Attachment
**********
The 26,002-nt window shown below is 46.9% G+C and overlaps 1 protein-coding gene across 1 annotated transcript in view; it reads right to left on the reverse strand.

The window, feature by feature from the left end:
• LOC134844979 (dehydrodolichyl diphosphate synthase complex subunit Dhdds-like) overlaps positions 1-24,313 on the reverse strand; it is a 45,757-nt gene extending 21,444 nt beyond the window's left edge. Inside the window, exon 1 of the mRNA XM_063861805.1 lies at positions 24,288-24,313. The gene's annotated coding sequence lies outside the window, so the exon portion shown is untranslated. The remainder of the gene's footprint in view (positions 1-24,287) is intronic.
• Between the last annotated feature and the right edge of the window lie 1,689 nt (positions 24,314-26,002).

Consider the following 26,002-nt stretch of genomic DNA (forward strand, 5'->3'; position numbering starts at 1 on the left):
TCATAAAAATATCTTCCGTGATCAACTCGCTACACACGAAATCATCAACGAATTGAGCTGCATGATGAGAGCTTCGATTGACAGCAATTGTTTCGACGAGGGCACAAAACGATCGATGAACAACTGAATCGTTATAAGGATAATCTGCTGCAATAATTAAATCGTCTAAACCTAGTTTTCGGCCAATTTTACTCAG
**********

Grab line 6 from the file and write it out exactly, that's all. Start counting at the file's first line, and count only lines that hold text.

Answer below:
TCATAAAAATATCTTCCGTGATCAACTCGCTACACACGAAATCATCAACGAATTGAGCTGCATGATGAGAGCTTCGATTGACAGCAATTGTTTCGACGAGGGCACAAAACGATCGATGAACAACTGAATCGTTATAAGGATAATCTGCTGCAATAATTAAATCGTCTAAACCTAGTTTTCGGCCAATTTTACTCAG